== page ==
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Extension > Garden > Lawns and turfgrass management > Watering > Auditing irrigation systems

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Auditing home lawn irrigation systems

Sam Bauer

Conducting an inspection of your home watering system is an important practice for maximizing water use.  Audits ensure that water is applied evenly to all areas of the lawn and determine how long a system should run. A basic irrigation audit should be performed every spring as systems are charged up for the growing season.  Below is a step-by-step guide to auditing your home lawn irrigation system. 

Replace broken and leaky sprinklers.

Irrigation auditing procedure

Step 1: System inspection

Run each irrigation zone and look for broken sprinklers, low water pressure and water spray that is distributing water where it is not needed (e.g; on streets). Replace any broken sprinklers, correct water pressure accordingly, and make adjustments so your system is supplying water only where you want it.

Place catch cans in a grid pattern.

Step 2: Performance testing

To begin the performance test, place catch cans on the lawn in an evenly spaced grid pattern throughout an individual irrigation zone.

Cans should be placed 5 to 8 feet apart for small area spray-sprinklers and 10 to 20 feet apart for large area rotor-type sprinklers.

A minimum of 20 cans should be used for each irrigation zone; more cans allow for greater accuracy. Tuna or coffee cans work well for this, or you can purchase cans made specifically for conducting these audits.

Measure the depth of water in each can.

After the catch cans are placed throughout an irrigation zone, run the zone for 30-60 minutes.  A longer run-time will provide more accurate results.

Next, measure and record the depth in inches of water in each can.

Repeat this procedure for each individual zone of your irrigation system.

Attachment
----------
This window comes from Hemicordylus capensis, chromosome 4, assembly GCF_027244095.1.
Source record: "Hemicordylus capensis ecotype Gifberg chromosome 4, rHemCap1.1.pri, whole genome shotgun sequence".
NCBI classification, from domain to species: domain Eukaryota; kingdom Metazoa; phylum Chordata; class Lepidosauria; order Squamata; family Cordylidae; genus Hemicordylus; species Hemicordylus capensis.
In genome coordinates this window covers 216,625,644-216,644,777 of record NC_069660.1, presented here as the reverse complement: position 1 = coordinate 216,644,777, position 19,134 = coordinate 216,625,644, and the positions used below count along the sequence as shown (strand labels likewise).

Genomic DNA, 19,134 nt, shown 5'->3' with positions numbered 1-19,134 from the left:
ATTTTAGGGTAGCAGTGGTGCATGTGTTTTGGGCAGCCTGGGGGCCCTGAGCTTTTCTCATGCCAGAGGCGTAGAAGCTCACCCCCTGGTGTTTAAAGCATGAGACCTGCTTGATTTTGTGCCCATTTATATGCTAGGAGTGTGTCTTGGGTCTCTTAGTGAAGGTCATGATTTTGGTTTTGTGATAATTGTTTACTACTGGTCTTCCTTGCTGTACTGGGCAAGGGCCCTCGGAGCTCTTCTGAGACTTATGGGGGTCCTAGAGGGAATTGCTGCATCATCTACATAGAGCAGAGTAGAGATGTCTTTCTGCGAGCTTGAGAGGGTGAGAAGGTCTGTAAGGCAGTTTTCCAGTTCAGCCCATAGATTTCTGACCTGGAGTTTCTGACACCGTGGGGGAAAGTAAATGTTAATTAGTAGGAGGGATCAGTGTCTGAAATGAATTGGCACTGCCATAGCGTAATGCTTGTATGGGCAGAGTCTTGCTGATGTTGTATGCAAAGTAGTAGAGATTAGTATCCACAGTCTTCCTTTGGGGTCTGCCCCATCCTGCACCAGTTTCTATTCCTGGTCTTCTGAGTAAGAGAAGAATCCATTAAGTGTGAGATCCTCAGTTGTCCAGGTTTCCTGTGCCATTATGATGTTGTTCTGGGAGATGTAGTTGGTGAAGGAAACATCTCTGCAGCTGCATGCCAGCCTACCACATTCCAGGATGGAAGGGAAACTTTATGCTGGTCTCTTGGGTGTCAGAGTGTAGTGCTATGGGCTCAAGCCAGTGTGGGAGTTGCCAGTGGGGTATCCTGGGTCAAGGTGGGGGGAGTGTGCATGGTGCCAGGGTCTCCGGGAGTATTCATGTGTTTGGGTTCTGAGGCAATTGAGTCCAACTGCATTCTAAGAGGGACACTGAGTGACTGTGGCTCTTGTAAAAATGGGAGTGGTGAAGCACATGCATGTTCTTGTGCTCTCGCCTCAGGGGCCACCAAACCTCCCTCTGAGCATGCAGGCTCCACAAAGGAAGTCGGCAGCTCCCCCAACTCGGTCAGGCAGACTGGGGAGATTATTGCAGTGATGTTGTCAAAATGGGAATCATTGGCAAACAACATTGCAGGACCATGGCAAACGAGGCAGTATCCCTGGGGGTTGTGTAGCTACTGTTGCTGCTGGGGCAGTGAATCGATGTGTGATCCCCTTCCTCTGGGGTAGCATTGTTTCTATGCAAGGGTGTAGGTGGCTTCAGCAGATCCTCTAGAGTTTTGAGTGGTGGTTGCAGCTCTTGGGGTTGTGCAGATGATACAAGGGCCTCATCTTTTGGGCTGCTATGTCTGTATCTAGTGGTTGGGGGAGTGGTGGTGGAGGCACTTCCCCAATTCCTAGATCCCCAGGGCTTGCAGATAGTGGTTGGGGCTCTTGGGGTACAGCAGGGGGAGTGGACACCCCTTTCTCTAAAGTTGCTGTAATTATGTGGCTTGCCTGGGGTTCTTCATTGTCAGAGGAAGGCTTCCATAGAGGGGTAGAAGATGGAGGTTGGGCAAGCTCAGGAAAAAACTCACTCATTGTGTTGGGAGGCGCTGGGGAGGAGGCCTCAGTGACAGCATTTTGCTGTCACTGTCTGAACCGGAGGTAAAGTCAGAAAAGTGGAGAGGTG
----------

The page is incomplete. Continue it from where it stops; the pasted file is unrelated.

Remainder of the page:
Step 3: Uniformity calculations and scheduling zones

Calculating the uniformity and precipitation rates of your watering system will tell you how long to set your watering time and if your lawn is being watered evenly.

Precipitation rate calculations

Once you have calculated the precipitation rate for each zone, you can set the run times. For example, if your goal is to apply 0.5 inches in one irrigation cycle and the precipitation rate is 1.5 inches per hour, you would set the zone for 20 minutes.

To calculate the precipitation rate, average the depth of water in the catch cans after one hour of run time.

For example, if the average depth of our 20 cans was 0.75 inches and we ran the zone for 30 minutes, our precipitation rate would be 1.5 inches per hour.

Uniformity calculations

Calculating uniformity will tell you if your watering system is over-watering or under-watering in certain areas. For uniformity calculations, take the average depth of the lowest 25% of cans (If you used 20 cans this would be the five lowest cans) and divide by the overall average of all cans.

For example, if the average of our five lowest measuring cans is 0.5 inches, divide 0.5 by 0.75 = 0.67 or 67%. Irrigation systems with lower than 60% uniformity should be adjusted for more uniform coverage.


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